What are plea bargains, and what can they do?

Plea agreements also referred to as plea bargains or plea deals, are contracts entered into between criminal defendants and local prosecutors. In exchange for pleading guilty to one or more criminal charges, prosecutors may agree to do the following:

  • Recommend a more lenient sentence or alternative arraignment to the court

  • Drop certain charges

  • Not bring additional charges based on newly discovered evidence

  • Not file certain documents that would result in sentencing enhancements

  • Speak to the court about your cooperation and character throughout the criminal process

The vast majority of criminal defendants charged with a Wisconsin felony accept a plea deal. However, agreements exist only between the defendant and local prosecutors. They do not bind the judge or the courts. Appleton judges may accept a guilty plea but refuse to impose the recommended sentence, and this will not generally nullify a plea agreement.

Wisconsin Plea Bargain Facts & Information

Am I legally entitled to a plea deal?

No. You do not have a legal right to be offered a plea in Wisconsin or to have a rejected deal revived. However, an experienced Green Bay felony defense lawyer at Hogan Eickhoff might draft a beneficial agreement and negotiate a plea deal with prosecutors on your behalf.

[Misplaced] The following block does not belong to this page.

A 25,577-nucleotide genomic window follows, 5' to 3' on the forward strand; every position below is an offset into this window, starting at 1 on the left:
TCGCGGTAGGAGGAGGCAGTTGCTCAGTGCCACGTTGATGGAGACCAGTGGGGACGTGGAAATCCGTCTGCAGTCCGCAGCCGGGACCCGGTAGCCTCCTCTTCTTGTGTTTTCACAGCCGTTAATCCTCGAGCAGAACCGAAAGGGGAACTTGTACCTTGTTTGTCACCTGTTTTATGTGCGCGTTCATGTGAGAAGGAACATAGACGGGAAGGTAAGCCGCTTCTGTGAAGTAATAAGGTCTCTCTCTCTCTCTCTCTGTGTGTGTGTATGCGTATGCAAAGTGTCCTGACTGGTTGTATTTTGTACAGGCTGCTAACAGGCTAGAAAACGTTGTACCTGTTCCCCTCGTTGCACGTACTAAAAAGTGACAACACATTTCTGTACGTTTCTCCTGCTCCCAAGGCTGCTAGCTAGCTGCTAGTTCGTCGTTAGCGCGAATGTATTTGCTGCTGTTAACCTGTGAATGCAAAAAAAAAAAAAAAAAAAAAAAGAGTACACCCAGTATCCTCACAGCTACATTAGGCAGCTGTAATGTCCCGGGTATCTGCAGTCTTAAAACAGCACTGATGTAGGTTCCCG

Are plea deals always beneficial in Wisconsin?

The government counts on guilty pleas to reduce their caseloads and operating expenses. As such, both the state and defendants often benefit from the plea bargaining process, but it is essential to be aware of the fact that sometimes it’s better to fight the charges against you. The government frequently attempts to pressure defendants into pleading guilty even when they have a strong defense to an element of the charged offense. Defendants with a more substantial chance of acquittal might hat actually find themselves under additional pressure to plead guilty and waive their essential trial and evidentiary rights.